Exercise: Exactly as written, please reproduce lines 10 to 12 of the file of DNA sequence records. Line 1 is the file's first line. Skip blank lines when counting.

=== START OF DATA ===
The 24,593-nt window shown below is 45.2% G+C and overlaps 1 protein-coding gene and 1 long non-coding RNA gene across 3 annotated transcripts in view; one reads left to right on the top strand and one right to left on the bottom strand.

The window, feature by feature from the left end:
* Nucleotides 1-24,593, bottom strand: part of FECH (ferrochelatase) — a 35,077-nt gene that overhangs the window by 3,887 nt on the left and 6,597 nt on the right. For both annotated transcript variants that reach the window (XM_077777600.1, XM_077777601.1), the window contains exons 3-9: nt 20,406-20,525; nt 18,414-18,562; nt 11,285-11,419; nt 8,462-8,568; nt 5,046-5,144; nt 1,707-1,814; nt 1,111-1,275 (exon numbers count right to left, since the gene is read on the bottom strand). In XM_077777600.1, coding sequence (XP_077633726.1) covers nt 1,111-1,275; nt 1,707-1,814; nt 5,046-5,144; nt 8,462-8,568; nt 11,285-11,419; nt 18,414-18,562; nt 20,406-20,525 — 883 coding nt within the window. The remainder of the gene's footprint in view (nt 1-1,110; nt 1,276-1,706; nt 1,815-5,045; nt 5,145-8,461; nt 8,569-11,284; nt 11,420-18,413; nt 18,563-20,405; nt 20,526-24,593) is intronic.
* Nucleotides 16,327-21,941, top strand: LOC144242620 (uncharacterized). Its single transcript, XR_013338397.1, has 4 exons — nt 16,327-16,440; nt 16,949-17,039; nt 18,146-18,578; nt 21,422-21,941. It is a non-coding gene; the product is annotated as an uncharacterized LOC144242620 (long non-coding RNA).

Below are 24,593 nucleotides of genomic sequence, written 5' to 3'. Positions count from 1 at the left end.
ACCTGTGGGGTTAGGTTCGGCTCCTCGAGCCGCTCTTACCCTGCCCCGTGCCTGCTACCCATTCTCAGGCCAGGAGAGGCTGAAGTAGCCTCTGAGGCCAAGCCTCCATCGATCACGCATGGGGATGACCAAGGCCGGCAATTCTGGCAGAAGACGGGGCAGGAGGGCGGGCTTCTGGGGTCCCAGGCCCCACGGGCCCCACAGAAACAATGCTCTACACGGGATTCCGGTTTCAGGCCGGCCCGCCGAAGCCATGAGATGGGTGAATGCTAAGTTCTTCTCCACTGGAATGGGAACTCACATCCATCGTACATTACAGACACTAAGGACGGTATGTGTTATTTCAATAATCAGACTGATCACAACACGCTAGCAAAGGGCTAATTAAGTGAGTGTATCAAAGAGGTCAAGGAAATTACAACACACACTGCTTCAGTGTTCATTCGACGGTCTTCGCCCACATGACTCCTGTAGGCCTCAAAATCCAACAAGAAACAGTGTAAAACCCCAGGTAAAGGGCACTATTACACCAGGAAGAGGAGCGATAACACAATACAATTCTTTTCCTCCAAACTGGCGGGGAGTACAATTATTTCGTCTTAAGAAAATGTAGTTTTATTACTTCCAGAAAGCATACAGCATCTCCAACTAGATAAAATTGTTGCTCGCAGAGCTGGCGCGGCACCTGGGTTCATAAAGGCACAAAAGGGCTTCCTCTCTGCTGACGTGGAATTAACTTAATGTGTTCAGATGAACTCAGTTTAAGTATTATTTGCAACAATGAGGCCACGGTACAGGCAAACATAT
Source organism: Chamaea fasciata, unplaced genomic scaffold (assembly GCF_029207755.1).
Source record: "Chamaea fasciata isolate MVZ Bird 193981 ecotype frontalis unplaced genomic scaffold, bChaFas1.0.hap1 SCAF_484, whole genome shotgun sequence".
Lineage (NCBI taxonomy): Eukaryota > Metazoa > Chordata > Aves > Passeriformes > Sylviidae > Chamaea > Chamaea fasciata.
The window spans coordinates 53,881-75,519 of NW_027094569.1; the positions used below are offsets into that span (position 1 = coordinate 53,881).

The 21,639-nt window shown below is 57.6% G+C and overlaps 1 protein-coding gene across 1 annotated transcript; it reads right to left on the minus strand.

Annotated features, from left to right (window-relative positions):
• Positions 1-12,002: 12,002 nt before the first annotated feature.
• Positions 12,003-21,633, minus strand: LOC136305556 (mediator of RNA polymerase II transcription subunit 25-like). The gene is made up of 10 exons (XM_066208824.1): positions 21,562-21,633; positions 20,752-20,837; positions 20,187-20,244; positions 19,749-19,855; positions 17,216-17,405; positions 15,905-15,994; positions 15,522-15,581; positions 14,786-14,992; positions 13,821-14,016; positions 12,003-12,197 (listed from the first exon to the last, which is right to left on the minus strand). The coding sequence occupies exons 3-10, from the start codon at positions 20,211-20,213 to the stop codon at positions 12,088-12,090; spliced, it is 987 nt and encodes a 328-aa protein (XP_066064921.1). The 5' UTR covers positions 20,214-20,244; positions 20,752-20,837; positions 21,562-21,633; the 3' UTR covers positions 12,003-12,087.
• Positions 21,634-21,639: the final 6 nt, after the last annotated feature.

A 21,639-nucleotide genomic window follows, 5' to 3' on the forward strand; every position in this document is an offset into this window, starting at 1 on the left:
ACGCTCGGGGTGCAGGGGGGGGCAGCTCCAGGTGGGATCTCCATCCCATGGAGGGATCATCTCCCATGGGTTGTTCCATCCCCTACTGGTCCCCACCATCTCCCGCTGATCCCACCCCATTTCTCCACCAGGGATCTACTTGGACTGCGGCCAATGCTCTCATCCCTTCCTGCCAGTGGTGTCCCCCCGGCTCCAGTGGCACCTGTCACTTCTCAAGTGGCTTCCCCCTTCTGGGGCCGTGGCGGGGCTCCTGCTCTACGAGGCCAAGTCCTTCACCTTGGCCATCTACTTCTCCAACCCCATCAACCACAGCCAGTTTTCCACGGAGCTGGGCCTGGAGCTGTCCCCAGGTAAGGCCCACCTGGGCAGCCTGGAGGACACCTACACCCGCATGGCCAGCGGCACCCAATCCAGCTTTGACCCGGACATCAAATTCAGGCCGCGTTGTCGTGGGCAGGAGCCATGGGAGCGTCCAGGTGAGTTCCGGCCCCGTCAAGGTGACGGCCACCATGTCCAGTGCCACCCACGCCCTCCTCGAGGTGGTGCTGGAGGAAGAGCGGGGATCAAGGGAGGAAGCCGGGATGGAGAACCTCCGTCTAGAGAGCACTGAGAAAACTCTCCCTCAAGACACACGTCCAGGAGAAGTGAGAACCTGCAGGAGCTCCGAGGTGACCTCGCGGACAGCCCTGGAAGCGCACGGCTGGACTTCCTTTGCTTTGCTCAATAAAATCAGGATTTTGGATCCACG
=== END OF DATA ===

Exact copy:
The window spans coordinates 53,881-75,519 of NW_027094569.1; the positions used below are offsets into that span (position 1 = coordinate 53,881).

The 21,639-nt window shown below is 57.6% G+C and overlaps 1 protein-coding gene across 1 annotated transcript; it reads right to left on the minus strand.

Annotated features, from left to right (window-relative positions):